Note: NMED recommends that the remediation firm performing the preliminary and post-remediation assessments be a different firm than the one that performs the remediation, to ensure independent evaluation of work required and thoroughness of the remediation.

List of Statewide Law Enforcement Agencies

Public Meeting Presentation

List of Chemicals Associated with CDL Residual Contamination

 

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Background Information Supporting Development of The Rule

 

Background Information Supporting Development of The Rule

Following are National Jewish Medical and Research Center Clandestine Methamphetamine Laboratory Research Papers that were used as reference material in the development of New Mexico’s Clandestine Drug Lab Remediation Rule.

September 2005
Chemical Exposures Associated with Clandestine Methamphetamine Laboratories Using the Hypophosphorous and Phosphorous Flake Method of Production
John W. Martyny, Michael Van Dyke, Charles S. McCammon, Nicola Erb, Shawn Arbuckle

August 2005
A 24-Hour Study to Investigate Chemical Exposures Associated with Clandestine Methamphetamine Laboratories
John W. Martyny, Nicola Erb, Shawn L. Arbuckle, Michael V. VanDyke

July 2004
Methamphetamine Contamination on Environmental Surfaces Caused by Simulated Smoking of Methamphetamine
John W. Martyny, Shawn L. Arbuckle, Charles S. McCammon, Nicola Erb

March 2004
Chemical Exposures Associated with Clandestine Methamphetamine Laboratories Using the Anhydrous Ammonia Method of Production
John W. Martyny, Shawn L. Arbuckle, Charles S. McCammon, Nicola Erb

January 2004
Chemical Exposures Associated with Clandestine Methamphetamine Laboratories
John W. Martyny, Shawn L. Arbuckle, Charles S. McCammon, Eric J. Esswein, Nicola Erb

List of Chemicals Associated with CDL Residual Contamination

 

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Articles & Fact Sheets

 

Articles & Fact Sheets

Chemical Hazards Related to Clandestine Drug Laboratories (PDF: 32KB; 6 pages)
Hughart. Agency for Toxic Substances and Disease Registry (ATSDR). 2000. Good information on Meth, Ecstasy, Rohypnol and GHB; manufacturing process; chemicals used; wastes produced; and hazards to children.

Heavy Metal and Organic Contaminants Associated With Illicit Meth Production (PDF: 1343KB; 8 pages)
Brent T. Burton. 1991 Burton discusses injury and illness caused by accidents of the meth cooking process, including those caused by processing errors, chemical interactions, etc.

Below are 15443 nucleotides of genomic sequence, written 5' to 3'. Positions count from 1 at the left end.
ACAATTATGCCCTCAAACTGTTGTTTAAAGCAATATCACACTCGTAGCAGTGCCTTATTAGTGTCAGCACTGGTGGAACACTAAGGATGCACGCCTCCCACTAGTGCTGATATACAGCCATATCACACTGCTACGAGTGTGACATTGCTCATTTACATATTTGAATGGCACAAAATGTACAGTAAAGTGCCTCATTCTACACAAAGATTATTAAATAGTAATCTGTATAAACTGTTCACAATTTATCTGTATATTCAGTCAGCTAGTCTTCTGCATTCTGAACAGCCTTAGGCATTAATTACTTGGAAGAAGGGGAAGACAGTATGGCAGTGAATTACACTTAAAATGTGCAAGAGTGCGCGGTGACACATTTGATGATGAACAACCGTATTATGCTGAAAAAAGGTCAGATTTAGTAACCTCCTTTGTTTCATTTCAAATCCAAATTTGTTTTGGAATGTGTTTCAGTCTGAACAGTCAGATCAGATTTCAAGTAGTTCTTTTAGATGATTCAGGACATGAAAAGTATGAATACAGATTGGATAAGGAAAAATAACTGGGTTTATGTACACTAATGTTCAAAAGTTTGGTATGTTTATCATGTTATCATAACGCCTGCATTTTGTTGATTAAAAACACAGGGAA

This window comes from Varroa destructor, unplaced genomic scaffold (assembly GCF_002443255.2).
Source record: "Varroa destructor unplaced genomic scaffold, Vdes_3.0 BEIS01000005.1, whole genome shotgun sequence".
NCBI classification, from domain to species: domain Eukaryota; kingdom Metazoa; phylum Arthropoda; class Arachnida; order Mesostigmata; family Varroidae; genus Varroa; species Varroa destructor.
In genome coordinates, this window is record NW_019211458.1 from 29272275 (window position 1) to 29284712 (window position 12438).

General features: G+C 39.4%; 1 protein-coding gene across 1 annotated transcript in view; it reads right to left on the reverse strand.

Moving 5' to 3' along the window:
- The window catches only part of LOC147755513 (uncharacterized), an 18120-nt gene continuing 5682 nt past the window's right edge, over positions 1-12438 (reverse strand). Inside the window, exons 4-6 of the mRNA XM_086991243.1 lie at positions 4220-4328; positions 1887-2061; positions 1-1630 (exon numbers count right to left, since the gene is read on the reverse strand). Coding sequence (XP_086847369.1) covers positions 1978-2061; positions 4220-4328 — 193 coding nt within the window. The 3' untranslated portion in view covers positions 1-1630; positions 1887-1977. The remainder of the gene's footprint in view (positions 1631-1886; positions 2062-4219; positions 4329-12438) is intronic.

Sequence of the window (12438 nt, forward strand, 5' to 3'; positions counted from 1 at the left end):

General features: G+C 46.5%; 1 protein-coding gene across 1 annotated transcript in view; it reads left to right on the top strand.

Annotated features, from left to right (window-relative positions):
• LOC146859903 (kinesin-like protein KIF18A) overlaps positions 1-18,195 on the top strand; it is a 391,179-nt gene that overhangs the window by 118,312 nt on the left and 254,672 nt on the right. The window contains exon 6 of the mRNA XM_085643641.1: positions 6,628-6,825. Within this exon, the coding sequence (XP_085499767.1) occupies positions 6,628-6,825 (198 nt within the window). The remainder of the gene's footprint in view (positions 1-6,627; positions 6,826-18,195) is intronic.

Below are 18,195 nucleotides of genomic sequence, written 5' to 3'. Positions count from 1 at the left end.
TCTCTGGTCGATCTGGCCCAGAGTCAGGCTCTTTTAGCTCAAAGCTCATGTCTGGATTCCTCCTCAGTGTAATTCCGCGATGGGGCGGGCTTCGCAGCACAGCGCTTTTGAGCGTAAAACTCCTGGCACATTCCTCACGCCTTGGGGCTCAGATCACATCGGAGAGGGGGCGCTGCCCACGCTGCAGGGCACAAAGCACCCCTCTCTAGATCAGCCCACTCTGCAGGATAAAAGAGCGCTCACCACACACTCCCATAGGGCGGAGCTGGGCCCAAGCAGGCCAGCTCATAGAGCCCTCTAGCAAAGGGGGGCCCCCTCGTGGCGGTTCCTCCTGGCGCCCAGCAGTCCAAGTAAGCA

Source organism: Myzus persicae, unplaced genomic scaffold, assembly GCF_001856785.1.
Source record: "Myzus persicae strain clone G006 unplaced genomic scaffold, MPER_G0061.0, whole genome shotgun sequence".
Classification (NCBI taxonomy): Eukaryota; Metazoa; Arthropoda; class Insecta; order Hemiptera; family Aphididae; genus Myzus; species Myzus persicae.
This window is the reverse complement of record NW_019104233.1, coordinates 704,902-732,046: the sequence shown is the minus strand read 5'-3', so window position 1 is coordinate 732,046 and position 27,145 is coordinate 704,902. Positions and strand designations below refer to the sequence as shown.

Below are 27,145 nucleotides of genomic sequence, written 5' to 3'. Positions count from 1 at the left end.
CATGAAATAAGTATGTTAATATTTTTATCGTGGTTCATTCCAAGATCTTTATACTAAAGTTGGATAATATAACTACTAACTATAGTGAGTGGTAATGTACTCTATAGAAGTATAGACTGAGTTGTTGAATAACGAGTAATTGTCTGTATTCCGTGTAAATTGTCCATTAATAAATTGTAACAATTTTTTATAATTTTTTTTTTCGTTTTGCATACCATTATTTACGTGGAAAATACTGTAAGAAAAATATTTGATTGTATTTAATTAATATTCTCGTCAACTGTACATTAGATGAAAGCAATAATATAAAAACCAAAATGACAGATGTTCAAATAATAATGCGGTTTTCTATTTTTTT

Illegal Methamphetamine Labs: Information for Health Care Providers (PDF: 37KB; 1 page)
Minnesota Department of Health. This list of chemicals and chemical types, and the health risks associated with them can be distributed to health care providers caring for children taken from labs; to law enforcement or other agency staff concerned about exposure to lab chemicals; or to other concerned people.

Medical Surveillance Program (PDF: 15KB; 2 pages)
Occupational Health Services, U.C. Davis. This program is included as an example of a medical surveillance program for clan lab responders (including law enforcement officers, HazMat teams, etc.) whose repeated exposure to hazardous chemicals may put them at risk for health effects from those toxic exposures.

Methamphetamines: an epidemic of clandestine labs and health risk (PDF: 121KB; 22 pages)
(presentation) Michelle R. Chesley, MD. Howard University Hospital Dept. of Emergency Medicine, Sep 1999. This presentation Includes historical perspective; meth health effects and effects in users; manufacturing process, and extensive information on chemicals used.

Methamphetamine Labs: Community Risks and Public Health Responses (PDF: 27KB; 4 pages)
Jeffery Burgess. Washington Public Health. Fall 1997. The article discusses chemical toxicity; health effects; treatment for those exposed at labs – including law enforcement staff; and public policy.

Overview of Medical Toxicology and Potential for Exposures to Clandestine Drug Laboratories in California (PDF: 24KB; 4 pages)
Thomas Ferguson, MD. 2000. Ferguson focuses on health effects in children from lab environments.

 

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Links to Other Agencies’ Clandestine Drug Laboratory Information

 

Links to Other Agencies’ Clandestine Drug Laboratory Information

The links below contain information about CDL cleanup (primarily of meth labs) from various state agencies.

Colorado Department of Public Health and Environment

Oklahoma Department of Environmental Quality

Oregon Department of Health and Human Services

Washington State Department of Health